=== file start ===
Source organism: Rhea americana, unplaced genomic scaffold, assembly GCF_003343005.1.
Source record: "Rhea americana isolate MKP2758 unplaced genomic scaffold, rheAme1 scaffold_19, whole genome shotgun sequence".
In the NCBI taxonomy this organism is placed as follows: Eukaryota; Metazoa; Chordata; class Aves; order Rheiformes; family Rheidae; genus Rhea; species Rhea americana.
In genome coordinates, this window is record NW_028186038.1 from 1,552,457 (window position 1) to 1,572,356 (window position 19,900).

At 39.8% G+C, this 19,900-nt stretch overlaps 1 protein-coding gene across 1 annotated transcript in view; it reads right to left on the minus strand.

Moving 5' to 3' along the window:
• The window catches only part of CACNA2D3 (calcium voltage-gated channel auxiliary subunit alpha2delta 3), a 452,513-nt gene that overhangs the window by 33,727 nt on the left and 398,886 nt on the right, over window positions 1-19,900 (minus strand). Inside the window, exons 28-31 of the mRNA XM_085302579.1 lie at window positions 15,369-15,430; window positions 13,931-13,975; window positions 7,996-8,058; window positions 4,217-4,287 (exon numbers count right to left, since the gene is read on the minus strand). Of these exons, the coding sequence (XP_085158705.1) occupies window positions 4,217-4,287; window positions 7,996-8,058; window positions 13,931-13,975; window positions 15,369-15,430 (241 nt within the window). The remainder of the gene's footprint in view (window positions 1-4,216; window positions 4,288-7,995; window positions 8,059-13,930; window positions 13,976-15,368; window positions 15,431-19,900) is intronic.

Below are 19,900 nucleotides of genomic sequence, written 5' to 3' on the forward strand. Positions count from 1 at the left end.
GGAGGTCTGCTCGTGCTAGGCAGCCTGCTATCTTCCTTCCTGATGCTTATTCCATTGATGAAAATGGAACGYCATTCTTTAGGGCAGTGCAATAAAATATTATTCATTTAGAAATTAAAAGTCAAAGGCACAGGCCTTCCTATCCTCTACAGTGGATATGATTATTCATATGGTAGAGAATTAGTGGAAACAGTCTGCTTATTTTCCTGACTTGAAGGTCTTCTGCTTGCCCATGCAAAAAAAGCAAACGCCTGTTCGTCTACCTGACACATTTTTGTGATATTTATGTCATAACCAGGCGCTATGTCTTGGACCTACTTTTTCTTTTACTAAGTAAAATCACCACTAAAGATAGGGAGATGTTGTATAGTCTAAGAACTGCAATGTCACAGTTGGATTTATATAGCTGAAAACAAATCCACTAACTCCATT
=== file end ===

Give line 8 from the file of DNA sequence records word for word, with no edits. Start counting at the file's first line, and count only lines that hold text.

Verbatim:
Below are 19,900 nucleotides of genomic sequence, written 5' to 3' on the forward strand. Positions count from 1 at the left end.